By George Bevir
This week two of the Middle East’s telecom operators, the UAE’s Etisalat and Vodafone Qatar, demonstrated completely different approaches to customer service
This week two of the Middle East’s telecom operators, the UAE’s Etisalat and Vodafone Qatar, demonstrated completely different approaches to customer service.
In Qatar last week, new entrant Vodafone unveiled its tariffs, and they were not met with the fanfare that the network would have hoped for. Qataris who posted on the website “Qatar Living” were disappointed by them; they said Vodafone had promised competition and they claimed that the tariffs were not distinct enough from former monopoly Qtel’s prices, while others said that some aspects of the price plans were too opaque. On top of that, some of the network’s first 1,000 customers who used the service during the four month beta phase complained about the service they had received.
A member of the Vodafone PR team jumped into the online debate to defend Vodafone Qatar’s tariffs. It didn’t go down well at first, and a handful of commentators claimed that the PR representative was misleading customers with inappropriate comparisons to rival Qtel, and one crazed commentator even went so far as to accuse the Vodafone spokesperson of acting “like a rabid dog”.
Vodafone CEO Grahame Maher waded in to the online fray. He posted some lengthy responses to customers’ grievances and he included his own email address, urging customers to contact him if they felt hard done by. He told those in the forum that the tariffs were still evolving, and he promised to adjust the wording of Vodafone’s price plans to make them easier to understand. And he offered to refund the four monthly payments made by the first 1,000 test customers. The comments on the forum dried up, and Maher says that so far he has not received any emails from disgruntled customers.
While all of this was taking place in Qatar, the UAE’s incumbent operator Etisalat sent text messages to its BlackBerry customers urging them to download what it described as a “performance enhancement patch”. Unfortunately the effect on devices was the complete opposite, and many users complained that after downloading the software their devices suffered from greatly reduced battery life.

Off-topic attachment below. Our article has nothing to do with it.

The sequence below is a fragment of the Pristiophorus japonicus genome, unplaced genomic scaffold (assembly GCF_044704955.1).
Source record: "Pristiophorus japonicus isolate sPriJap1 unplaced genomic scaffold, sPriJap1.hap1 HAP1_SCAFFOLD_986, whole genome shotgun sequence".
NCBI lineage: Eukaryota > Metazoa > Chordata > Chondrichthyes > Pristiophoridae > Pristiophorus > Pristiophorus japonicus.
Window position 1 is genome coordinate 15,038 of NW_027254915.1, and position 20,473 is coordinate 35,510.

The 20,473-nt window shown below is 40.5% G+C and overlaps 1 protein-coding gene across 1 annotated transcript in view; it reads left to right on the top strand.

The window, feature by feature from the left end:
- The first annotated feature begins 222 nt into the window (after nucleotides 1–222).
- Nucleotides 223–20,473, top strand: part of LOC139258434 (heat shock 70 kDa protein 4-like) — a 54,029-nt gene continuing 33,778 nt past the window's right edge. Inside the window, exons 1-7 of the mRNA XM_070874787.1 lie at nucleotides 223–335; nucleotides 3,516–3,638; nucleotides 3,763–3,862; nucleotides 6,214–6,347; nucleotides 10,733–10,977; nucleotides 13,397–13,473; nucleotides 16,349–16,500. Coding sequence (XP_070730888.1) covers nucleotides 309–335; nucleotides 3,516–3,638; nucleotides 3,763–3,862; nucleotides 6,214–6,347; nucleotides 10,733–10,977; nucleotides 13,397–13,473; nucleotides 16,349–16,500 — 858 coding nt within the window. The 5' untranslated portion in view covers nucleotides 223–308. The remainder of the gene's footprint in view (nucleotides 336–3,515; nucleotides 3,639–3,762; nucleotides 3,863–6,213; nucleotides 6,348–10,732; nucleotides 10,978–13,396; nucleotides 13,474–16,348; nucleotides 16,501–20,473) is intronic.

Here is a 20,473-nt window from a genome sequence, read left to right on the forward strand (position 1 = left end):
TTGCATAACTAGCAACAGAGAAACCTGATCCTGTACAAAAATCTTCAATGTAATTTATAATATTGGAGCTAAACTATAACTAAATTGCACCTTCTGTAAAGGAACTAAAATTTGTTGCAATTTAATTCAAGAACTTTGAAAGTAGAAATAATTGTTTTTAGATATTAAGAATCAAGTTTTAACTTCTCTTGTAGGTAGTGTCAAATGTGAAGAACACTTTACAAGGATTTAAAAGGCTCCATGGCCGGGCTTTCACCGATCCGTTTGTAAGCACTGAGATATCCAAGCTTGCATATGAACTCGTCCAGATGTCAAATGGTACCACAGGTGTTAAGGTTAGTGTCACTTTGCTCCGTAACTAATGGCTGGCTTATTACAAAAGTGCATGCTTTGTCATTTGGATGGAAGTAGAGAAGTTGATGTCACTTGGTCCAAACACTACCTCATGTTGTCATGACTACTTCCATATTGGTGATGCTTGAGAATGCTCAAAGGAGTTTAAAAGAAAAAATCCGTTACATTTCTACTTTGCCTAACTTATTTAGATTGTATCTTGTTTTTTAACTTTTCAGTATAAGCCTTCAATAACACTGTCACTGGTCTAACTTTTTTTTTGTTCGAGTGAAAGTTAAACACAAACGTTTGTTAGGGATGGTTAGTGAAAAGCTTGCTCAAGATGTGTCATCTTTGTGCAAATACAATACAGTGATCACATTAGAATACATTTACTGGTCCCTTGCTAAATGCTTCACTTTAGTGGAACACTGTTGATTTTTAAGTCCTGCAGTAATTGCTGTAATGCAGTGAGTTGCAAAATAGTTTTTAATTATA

With a storm of consumer unrest brewing, Etisalat issued a brief statement to apologise for the effect on customers’ batteries and to say that the patch had been pulled while it was being investigated. But then things got considerably worse for the operator when a curious Etisalat customer posted the Java-based software patch on a BlackBerry user forum where it was dissected by some software experts, all of whom declared it to be spyware developed by US surveillance firm SS8. Despite many questions put to Etisalat asking them about the claims, a three day period of silence followed.
Etisalat eventually released a statement that claimed the patch was intended to fix a problem with BlackBerry devices moving between 2G and 3G cell sites. The claim has been dismissed by every telecom expert that CommsMEA has spoken to, and it appears to have done little to appease unhappy customers who continue to vent spleen on micro blogging site Twitter and through comments posted on news sites covering the issue.
When I spoke with him on Tuesday, Vodafone Qatar’s Maher said that it should be the “standard operating principle of any customer-focused organisation” to refund customers that are not happy with the service they have been provided with.
“Because there has been a monopoly, the view was that if you don’t like what you are using you can either pay or you can get cut off because there is no choice, and you can argue about it later on. That’s what everyone is used to with a monopoly, be it power, electricity, or monopoly telcos,” he said.
Maher was talking specifically about Qatar, but his comments could easily be applied to Etisalat. Where Maher and the team at Vodafone Qatar addressed customers’ concerns head on, Etisalat has tried to ignore its customers, and in the process has buried its head in the sand.
In duopolies such as Qatar and the UAE it seems as though the basics of tariffs, network coverage and handsets offered by the competing networks are broadly similar. Where that is the case the way a network treats its customers may be the only thing to truly separate them. Perhaps the management at Etisalat hope that if they ignore it, the problem of the patch will go away. They must now be hoping the same doesn’t happen to their BlackBerry customers.